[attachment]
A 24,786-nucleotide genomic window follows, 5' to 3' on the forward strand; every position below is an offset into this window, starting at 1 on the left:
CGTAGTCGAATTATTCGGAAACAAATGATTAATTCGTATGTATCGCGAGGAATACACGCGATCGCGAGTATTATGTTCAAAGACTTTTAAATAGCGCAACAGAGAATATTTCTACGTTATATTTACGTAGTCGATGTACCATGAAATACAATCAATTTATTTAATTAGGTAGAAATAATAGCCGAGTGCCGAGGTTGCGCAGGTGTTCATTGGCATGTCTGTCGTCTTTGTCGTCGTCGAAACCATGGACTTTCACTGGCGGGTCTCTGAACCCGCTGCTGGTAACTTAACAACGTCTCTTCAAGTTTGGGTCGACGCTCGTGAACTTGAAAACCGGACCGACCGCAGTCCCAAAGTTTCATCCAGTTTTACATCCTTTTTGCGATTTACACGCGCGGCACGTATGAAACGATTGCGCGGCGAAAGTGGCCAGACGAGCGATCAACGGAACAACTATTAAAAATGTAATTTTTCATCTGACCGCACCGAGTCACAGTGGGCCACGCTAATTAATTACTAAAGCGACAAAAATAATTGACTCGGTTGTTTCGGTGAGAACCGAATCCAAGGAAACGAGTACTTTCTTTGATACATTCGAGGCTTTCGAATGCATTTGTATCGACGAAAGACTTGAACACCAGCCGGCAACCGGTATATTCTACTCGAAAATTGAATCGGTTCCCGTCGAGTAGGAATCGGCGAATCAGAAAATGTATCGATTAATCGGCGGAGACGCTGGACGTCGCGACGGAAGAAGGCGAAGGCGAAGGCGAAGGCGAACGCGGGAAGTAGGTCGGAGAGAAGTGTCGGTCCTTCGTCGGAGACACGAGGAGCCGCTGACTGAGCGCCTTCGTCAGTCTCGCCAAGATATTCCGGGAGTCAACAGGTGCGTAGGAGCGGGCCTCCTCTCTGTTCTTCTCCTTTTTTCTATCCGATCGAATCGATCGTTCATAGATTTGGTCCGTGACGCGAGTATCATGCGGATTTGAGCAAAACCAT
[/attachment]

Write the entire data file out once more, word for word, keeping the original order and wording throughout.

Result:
A 24,786-nucleotide genomic window follows, 5' to 3' on the forward strand; every position below is an offset into this window, starting at 1 on the left:
CGTAGTCGAATTATTCGGAAACAAATGATTAATTCGTATGTATCGCGAGGAATACACGCGATCGCGAGTATTATGTTCAAAGACTTTTAAATAGCGCAACAGAGAATATTTCTACGTTATATTTACGTAGTCGATGTACCATGAAATACAATCAATTTATTTAATTAGGTAGAAATAATAGCCGAGTGCCGAGGTTGCGCAGGTGTTCATTGGCATGTCTGTCGTCTTTGTCGTCGTCGAAACCATGGACTTTCACTGGCGGGTCTCTGAACCCGCTGCTGGTAACTTAACAACGTCTCTTCAAGTTTGGGTCGACGCTCGTGAACTTGAAAACCGGACCGACCGCAGTCCCAAAGTTTCATCCAGTTTTACATCCTTTTTGCGATTTACACGCGCGGCACGTATGAAACGATTGCGCGGCGAAAGTGGCCAGACGAGCGATCAACGGAACAACTATTAAAAATGTAATTTTTCATCTGACCGCACCGAGTCACAGTGGGCCACGCTAATTAATTACTAAAGCGACAAAAATAATTGACTCGGTTGTTTCGGTGAGAACCGAATCCAAGGAAACGAGTACTTTCTTTGATACATTCGAGGCTTTCGAATGCATTTGTATCGACGAAAGACTTGAACACCAGCCGGCAACCGGTATATTCTACTCGAAAATTGAATCGGTTCCCGTCGAGTAGGAATCGGCGAATCAGAAAATGTATCGATTAATCGGCGGAGACGCTGGACGTCGCGACGGAAGAAGGCGAAGGCGAAGGCGAAGGCGAACGCGGGAAGTAGGTCGGAGAGAAGTGTCGGTCCTTCGTCGGAGACACGAGGAGCCGCTGACTGAGCGCCTTCGTCAGTCTCGCCAAGATATTCCGGGAGTCAACAGGTGCGTAGGAGCGGGCCTCCTCTCTGTTCTTCTCCTTTTTTCTATCCGATCGAATCGATCGTTCATAGATTTGGTCCGTGACGCGAGTATCATGCGGATTTGAGCAAAACCAT